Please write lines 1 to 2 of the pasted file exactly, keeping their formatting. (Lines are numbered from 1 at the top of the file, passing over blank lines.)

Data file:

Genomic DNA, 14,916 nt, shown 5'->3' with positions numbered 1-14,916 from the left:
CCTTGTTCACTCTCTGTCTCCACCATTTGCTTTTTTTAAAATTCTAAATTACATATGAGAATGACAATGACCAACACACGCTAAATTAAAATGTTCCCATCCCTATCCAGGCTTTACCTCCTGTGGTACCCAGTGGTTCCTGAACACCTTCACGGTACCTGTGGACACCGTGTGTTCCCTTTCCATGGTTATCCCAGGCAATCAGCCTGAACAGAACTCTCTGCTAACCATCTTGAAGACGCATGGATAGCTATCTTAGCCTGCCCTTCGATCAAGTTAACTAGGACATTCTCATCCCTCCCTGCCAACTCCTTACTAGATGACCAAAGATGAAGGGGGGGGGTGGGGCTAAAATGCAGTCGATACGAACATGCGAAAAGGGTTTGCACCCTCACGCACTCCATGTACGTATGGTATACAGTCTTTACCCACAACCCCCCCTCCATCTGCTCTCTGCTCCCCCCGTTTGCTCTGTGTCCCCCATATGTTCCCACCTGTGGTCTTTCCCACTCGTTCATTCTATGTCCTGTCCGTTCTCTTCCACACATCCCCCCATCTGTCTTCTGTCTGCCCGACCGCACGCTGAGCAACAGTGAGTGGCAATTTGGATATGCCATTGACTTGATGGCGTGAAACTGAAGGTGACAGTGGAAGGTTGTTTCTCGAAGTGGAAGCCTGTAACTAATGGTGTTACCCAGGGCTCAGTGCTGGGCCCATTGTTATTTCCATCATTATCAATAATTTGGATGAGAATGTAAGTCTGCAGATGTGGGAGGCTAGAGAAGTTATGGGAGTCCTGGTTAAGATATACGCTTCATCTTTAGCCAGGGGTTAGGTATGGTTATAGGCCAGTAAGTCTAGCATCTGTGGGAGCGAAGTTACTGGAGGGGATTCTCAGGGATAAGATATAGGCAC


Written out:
Genomic DNA, 14,916 nt, shown 5'->3' with positions numbered 1-14,916 from the left:
CCTTGTTCACTCTCTGTCTCCACCATTTGCTTTTTTTAAAATTCTAAATTACATATGAGAATGACAATGACCAACACACGCTAAATTAAAATGTTCCCATCCCTATCCAGGCTTTACCTCCTGTGGTACCCAGTGGTTCCTGAACACCTTCACGGTACCTGTGGACACCGTGTGTTCCCTTTCCATGGTTATCCCAGGCAATCAGCCTGAACAGAACTCTCTGCTAACCATCTTGAAGACGCATGGATAGCTATCTTAGCCTGCCCTTCGATCAAGTTAACTAGGACATTCTCATCCCTCCCTGCCAACTCCTTACTAGATGACCAAAGATGAAGGGGGGGGGTGGGGCTAAAATGCAGTCGATACGAACATGCGAAAAGGGTTTGCACCCTCACGCACTCCATGTACGTATGGTATACAGTCTTTACCCACAACCCCCCCTCCATCTGCTCTCTGCTCCCCCCGTTTGCTCTGTGTCCCCCATATGTTCCCACCTGTGGTCTTTCCCACTCGTTCATTCTATGTCCTGTCCGTTCTCTTCCACACATCCCCCCATCTGTCTTCTGTCTGCCCGACCGCACGCTGAGCAACAGTGAGTGGCAATTTGGATATGCCATTGACTTGATGGCGTGAAACTGAAGGTGACAGTGGAAGGTTGTTTCTCGAAGTGGAAGCCTGTAACTAATGGTGTTACCCAGGGCTCAGTGCTGGGCCCATTGTTATTTCCATCATTATCAATAATTTGGATGAGAATGTAAGTCTGCAGATGTGGGAGGCTAGAGAAGTTATGGGAGTCCTGGTTAAGATATACGCTTCATCTTTAGCCAGGGGTTAGGTATGGTTATAGGCCAGTAAGTCTAGCATCTGTGGGAGCGAAGTTACTGGAGGGGATTCTCAGGGATAAGATATAGGCAC